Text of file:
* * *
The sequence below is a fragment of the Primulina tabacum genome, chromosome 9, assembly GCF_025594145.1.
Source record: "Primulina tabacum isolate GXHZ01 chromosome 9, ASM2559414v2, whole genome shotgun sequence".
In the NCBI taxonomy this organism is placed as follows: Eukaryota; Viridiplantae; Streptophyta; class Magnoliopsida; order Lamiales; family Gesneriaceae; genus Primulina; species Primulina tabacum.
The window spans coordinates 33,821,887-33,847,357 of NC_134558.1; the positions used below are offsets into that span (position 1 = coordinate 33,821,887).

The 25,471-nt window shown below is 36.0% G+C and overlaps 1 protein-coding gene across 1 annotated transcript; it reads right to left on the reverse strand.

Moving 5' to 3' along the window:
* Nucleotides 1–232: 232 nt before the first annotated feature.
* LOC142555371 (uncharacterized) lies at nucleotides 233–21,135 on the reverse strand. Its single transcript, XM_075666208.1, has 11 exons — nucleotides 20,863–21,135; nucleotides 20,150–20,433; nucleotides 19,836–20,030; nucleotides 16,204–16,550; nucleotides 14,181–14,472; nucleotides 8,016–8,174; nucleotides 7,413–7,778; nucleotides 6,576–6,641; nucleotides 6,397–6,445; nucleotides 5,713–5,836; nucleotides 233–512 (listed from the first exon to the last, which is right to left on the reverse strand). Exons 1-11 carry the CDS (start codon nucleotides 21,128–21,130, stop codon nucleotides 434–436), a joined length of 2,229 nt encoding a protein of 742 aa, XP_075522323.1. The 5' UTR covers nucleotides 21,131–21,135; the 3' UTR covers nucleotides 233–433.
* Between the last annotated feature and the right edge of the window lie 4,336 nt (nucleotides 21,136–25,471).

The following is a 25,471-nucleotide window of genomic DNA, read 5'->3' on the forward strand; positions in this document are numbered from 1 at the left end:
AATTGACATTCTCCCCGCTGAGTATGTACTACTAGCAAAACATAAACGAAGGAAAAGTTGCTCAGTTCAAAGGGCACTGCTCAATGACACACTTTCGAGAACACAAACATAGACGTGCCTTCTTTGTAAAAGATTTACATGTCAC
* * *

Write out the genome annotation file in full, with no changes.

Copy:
The sequence below is a fragment of the Primulina tabacum genome, chromosome 9, assembly GCF_025594145.1.
Source record: "Primulina tabacum isolate GXHZ01 chromosome 9, ASM2559414v2, whole genome shotgun sequence".
In the NCBI taxonomy this organism is placed as follows: Eukaryota; Viridiplantae; Streptophyta; class Magnoliopsida; order Lamiales; family Gesneriaceae; genus Primulina; species Primulina tabacum.
The window spans coordinates 33,821,887-33,847,357 of NC_134558.1; the positions used below are offsets into that span (position 1 = coordinate 33,821,887).

The 25,471-nt window shown below is 36.0% G+C and overlaps 1 protein-coding gene across 1 annotated transcript; it reads right to left on the reverse strand.

Moving 5' to 3' along the window:
* Nucleotides 1–232: 232 nt before the first annotated feature.
* LOC142555371 (uncharacterized) lies at nucleotides 233–21,135 on the reverse strand. Its single transcript, XM_075666208.1, has 11 exons — nucleotides 20,863–21,135; nucleotides 20,150–20,433; nucleotides 19,836–20,030; nucleotides 16,204–16,550; nucleotides 14,181–14,472; nucleotides 8,016–8,174; nucleotides 7,413–7,778; nucleotides 6,576–6,641; nucleotides 6,397–6,445; nucleotides 5,713–5,836; nucleotides 233–512 (listed from the first exon to the last, which is right to left on the reverse strand). Exons 1-11 carry the CDS (start codon nucleotides 21,128–21,130, stop codon nucleotides 434–436), a joined length of 2,229 nt encoding a protein of 742 aa, XP_075522323.1. The 5' UTR covers nucleotides 21,131–21,135; the 3' UTR covers nucleotides 233–433.
* Between the last annotated feature and the right edge of the window lie 4,336 nt (nucleotides 21,136–25,471).

The following is a 25,471-nucleotide window of genomic DNA, read 5'->3' on the forward strand; positions in this document are numbered from 1 at the left end:
AATTGACATTCTCCCCGCTGAGTATGTACTACTAGCAAAACATAAACGAAGGAAAAGTTGCTCAGTTCAAAGGGCACTGCTCAATGACACACTTTCGAGAACACAAACATAGACGTGCCTTCTTTGTAAAAGATTTACATGTCAC